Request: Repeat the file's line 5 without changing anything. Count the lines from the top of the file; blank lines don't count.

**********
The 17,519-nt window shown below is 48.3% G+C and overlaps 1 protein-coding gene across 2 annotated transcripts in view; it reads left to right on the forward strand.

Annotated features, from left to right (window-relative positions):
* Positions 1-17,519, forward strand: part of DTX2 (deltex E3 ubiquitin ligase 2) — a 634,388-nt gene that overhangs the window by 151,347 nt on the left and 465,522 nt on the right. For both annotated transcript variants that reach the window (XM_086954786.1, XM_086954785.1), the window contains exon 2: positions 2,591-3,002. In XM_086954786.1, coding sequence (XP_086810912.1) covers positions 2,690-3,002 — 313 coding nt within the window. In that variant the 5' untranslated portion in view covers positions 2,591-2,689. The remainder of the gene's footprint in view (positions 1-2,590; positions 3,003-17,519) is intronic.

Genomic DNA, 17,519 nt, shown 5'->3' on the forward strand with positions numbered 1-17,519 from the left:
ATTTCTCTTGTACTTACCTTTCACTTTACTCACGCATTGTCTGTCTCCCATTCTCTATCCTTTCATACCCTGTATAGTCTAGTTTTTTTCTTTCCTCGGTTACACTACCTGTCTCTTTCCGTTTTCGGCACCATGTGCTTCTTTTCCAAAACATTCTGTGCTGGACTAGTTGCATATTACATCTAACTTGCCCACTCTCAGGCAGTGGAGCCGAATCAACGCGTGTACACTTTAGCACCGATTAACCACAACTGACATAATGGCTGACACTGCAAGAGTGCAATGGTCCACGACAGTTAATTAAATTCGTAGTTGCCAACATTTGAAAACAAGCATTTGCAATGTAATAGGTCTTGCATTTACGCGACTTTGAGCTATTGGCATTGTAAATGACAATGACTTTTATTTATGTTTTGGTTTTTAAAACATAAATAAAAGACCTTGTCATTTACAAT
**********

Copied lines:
ATTTCTCTTGTACTTACCTTTCACTTTACTCACGCATTGTCTGTCTCCCATTCTCTATCCTTTCATACCCTGTATAGTCTAGTTTTTTTCTTTCCTCGGTTACACTACCTGTCTCTTTCCGTTTTCGGCACCATGTGCTTCTTTTCCAAAACATTCTGTGCTGGACTAGTTGCATATTACATCTAACTTGCCCACTCTCAGGCAGTGGAGCCGAATCAACGCGTGTACACTTTAGCACCGATTAACCACAACTGACATAATGGCTGACACTGCAAGAGTGCAATGGTCCACGACAGTTAATTAAATTCGTAGTTGCCAACATTTGAAAACAAGCATTTGCAATGTAATAGGTCTTGCATTTACGCGACTTTGAGCTATTGGCATTGTAAATGACAATGACTTTTATTTATGTTTTGGTTTTTAAAACATAAATAAAAGACCTTGTCATTTACAAT